Tech Spending Remains Strong

Rising oil prices, terrorism fears and lackluster consumer spending may be holding back the broader economy, but technology spending remains strong.

The May issue of CIO Magazine said IT spending projections rose to 7.8%, the highest reading since January. It was the fifth consecutive month of steady readings for the survey, evidence of a “slow but steady” recovery in IT spending, according to Prudential strategist Ed Yardeni.

After the recent cycle of spectacular boom and bust, slow and steady would probably sit just fine with most investors.

The broader market managed to finish with modest gains Tuesday despite soaring oil prices and growing terrorism fears.

The Nasdaq rose 4 to 1990, the S&P 500 added half a point to 1121, and the Dow tacked on 14 to 10,202. Volume rose to 1.23 billion shares on the NYSE, and 1.46 billion on the Nasdaq. Advancers led 17-16 on the NYSE, and 17-14 on the Nasdaq. Upside volume was 49% on the NYSE, and 51% on the Nasdaq. New highs-new lows were 79-20 on the NYSE, and 95-32 on the Nasdaq.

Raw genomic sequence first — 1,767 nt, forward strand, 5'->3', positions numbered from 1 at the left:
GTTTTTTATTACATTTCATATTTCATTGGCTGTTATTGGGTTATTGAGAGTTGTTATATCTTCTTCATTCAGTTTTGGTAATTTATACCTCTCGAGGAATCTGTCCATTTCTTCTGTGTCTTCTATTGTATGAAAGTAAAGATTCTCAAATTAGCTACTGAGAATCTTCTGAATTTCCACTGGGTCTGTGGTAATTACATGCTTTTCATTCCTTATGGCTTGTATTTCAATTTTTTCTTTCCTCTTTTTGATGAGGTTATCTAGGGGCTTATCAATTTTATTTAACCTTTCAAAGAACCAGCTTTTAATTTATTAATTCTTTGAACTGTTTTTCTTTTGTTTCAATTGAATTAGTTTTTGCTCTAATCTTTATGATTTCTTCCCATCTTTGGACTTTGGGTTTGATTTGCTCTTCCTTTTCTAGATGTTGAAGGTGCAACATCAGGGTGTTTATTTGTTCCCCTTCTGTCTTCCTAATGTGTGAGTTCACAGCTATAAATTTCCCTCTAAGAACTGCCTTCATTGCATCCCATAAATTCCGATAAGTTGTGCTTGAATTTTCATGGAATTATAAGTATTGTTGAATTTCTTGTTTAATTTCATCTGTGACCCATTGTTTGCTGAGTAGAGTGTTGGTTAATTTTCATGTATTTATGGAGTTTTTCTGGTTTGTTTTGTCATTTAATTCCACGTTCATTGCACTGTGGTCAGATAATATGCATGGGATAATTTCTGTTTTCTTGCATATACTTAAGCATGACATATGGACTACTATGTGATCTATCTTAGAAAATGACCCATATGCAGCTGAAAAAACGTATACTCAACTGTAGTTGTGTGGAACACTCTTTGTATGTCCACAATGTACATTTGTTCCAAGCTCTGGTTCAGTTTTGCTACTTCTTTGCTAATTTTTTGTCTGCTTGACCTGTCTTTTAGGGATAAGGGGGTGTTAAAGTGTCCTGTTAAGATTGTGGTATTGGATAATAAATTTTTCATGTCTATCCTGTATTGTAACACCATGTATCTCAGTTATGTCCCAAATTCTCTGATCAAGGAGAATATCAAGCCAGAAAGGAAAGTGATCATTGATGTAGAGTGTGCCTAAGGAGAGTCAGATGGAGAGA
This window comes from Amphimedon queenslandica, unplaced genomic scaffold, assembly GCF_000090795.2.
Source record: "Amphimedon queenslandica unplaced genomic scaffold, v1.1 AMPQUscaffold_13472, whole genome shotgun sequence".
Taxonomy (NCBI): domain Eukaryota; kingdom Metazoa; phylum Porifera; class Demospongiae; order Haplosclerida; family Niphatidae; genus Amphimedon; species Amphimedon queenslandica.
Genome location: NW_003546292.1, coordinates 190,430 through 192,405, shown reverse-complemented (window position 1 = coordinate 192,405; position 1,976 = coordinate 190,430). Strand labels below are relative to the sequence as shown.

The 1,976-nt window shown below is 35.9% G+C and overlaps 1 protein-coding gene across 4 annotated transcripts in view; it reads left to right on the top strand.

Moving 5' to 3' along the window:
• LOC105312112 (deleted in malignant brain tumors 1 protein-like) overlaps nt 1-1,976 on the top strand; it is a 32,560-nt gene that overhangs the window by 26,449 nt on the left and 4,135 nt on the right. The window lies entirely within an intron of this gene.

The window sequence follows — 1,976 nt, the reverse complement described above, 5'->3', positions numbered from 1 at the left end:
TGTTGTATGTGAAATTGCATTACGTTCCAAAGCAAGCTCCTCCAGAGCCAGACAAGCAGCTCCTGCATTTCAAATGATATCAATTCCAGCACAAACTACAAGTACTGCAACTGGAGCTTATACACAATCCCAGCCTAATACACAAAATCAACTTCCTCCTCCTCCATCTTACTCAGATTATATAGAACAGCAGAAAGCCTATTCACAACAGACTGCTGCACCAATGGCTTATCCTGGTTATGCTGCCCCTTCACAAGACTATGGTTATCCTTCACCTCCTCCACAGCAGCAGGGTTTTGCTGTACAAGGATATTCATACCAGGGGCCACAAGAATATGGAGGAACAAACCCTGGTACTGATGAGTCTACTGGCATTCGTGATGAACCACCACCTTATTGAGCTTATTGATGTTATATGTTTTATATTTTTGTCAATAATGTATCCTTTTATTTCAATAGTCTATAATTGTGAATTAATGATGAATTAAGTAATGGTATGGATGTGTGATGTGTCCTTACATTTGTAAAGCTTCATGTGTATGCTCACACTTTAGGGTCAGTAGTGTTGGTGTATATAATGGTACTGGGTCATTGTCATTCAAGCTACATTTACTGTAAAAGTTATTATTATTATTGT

After the close, Nortel announced it will give a business update Wednesday morning.

During the day, Accenture gained 3% on a homeland security contract that could be worth billions.

Axsys jumped 13% after raising guidance.

Manugistics fell 9% on a warning.

Spectrum Signal Processing jumped 20% on a deal with Lockheed Martin.

AT&T slid 4% to a new 52-week low after failing to reach a wholesale agreement with Verizon .

F5 edged higher on a security acquisition.

Oracle lost 2.5% on a downgrade.

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